Win or lose at the Supreme Court, the GOP is likely to suffer at the ballot box as long as health is a central issue in future campaigns.

Romney health care speech - Rebecca Cook : Reuters - banner.jpg


Over at his relatively new Daily Beast digs, David Frum argues that Republicans are in trouble if they lose the Supreme Court challenges to the Affordable Care Act. He says that if the law is ruled constitutional, then "healthcare comes roaring back as a campaign issue," and a potent one, for "because of the prolonged economic downturn, more Americans than ever have lost -- or are at risk of losing -- their health coverage." What are Republican candidates going to tell those people?

Says Frum:

If Republicans lose in the Supreme Court, they'll need an answer. "Repeal" may excite a Republican primary electorate that doesn't need to worry about health insurance because it's overwhelmingly over 65 and happily enjoying its government-mandated and taxpayer-subsidized single-payer Medicare system. But the general-election electorate doesn't have the benefit of government medicine. It relies on the collapsing system of employer-directed care. It's frightened, and it wants answers.

"Unconstitutional" was an answer of a kind. But if the ACA is not rejected as "unconstitutional," the question will resurface: if you guys don't want this, want do you want instead? In that case, Republicans will need a Plan B. Unfortunately, they wasted the past three years that might have developed one. If the Supreme Court doesn't rescue them from themselves, they'll be heading into this election season arguing, in effect, Our plan is to take away the government-mandated insurance of millions of people under age 65, and replace it with nothing. And we're doing this so as to better protect the government-mandated insurance of people over 65 -- until we begin to phase out that insurance, too, for everybody now under 55.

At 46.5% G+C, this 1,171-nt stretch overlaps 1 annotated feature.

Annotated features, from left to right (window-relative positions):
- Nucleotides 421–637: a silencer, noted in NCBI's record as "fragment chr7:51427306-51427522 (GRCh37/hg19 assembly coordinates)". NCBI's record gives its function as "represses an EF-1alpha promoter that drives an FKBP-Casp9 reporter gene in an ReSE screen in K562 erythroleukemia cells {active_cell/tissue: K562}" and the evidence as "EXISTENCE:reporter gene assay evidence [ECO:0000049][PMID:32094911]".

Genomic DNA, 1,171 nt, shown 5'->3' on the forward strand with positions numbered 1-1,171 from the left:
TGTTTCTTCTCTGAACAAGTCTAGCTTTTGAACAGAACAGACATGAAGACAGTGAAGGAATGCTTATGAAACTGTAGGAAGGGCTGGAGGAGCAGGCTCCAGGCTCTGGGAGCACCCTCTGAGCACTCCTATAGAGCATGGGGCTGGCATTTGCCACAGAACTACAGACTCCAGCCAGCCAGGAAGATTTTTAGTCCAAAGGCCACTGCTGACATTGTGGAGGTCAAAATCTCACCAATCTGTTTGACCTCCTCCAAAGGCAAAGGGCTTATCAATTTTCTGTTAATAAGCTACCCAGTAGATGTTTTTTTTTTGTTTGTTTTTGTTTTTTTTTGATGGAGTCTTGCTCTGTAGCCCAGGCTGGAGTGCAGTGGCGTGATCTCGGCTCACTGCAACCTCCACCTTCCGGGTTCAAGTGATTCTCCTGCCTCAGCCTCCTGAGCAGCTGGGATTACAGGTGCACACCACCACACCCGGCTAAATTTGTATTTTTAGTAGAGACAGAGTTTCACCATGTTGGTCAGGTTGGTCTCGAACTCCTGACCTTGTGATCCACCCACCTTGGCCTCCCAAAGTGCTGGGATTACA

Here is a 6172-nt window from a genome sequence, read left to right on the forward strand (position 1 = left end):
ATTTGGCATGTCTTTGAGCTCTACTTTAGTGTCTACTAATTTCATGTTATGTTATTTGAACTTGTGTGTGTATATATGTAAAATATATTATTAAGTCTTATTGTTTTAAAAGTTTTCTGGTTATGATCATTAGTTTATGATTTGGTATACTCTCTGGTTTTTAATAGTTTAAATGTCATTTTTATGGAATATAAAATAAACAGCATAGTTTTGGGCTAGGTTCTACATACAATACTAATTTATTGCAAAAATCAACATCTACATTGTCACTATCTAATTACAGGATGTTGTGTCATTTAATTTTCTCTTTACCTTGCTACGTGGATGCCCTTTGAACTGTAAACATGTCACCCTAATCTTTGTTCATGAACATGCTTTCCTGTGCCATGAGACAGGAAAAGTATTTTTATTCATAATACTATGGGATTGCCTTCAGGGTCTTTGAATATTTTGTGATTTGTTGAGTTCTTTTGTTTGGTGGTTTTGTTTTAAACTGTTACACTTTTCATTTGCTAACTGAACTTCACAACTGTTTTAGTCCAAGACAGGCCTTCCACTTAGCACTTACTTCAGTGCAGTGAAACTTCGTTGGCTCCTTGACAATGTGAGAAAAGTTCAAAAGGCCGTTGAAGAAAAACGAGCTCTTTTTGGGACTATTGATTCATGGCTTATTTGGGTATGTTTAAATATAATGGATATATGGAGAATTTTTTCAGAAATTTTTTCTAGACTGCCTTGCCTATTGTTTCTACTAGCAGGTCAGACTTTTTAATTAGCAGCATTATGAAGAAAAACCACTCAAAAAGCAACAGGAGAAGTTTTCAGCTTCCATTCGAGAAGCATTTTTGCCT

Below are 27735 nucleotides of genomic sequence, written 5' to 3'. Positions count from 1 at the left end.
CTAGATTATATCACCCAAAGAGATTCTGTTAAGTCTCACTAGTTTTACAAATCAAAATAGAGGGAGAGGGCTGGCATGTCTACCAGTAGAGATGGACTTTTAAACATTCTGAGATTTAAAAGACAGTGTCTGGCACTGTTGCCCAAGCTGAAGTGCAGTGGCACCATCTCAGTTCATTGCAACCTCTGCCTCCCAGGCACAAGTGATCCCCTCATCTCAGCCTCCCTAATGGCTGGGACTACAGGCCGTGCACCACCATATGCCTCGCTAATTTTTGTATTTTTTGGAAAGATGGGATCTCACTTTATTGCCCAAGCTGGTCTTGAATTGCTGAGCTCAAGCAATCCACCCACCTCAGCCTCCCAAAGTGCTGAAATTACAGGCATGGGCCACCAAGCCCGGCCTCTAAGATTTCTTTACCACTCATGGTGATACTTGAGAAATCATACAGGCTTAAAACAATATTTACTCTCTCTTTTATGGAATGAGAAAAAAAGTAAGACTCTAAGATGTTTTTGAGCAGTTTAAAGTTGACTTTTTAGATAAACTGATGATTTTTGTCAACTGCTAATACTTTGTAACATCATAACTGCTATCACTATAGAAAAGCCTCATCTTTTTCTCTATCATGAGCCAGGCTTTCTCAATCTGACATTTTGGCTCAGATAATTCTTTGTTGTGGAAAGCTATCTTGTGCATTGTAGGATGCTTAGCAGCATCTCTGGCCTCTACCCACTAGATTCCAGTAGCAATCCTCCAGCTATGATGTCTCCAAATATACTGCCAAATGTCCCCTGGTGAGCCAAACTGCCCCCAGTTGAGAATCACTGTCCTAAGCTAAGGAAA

Meanwhile, at The New York Times, Ross Douthat argues that conservatives may be in political trouble in the presidential race if they win at the Supreme Court and the individual mandate is struck down:

The unpopularity of the president's health care bill is a settled reality of American politics. But as liberals have long hastened to point out, not every provision of the bill is unpopular. If you isolate the legislation's various components, many of them poll reasonably well.

The individual mandate, though, tends to be far less popular than the legislation as a whole .... If the Supreme Court invalidates the mandate, the justices' traditional "presumption in favor of severability" will probably ensure that the rest of the legislation remains intact -- which might reassure moderate voters that the health care bill wouldn't actually trample their liberties, because the courts are on the case. Stripping away the law's most unpopular component might make the rest of it marginally more popular. And setting a clear limit on liberalism's ability to micromanage Americans' private decisions might make voters feel more comfortable voting to re-elect their micromanager-in-chief.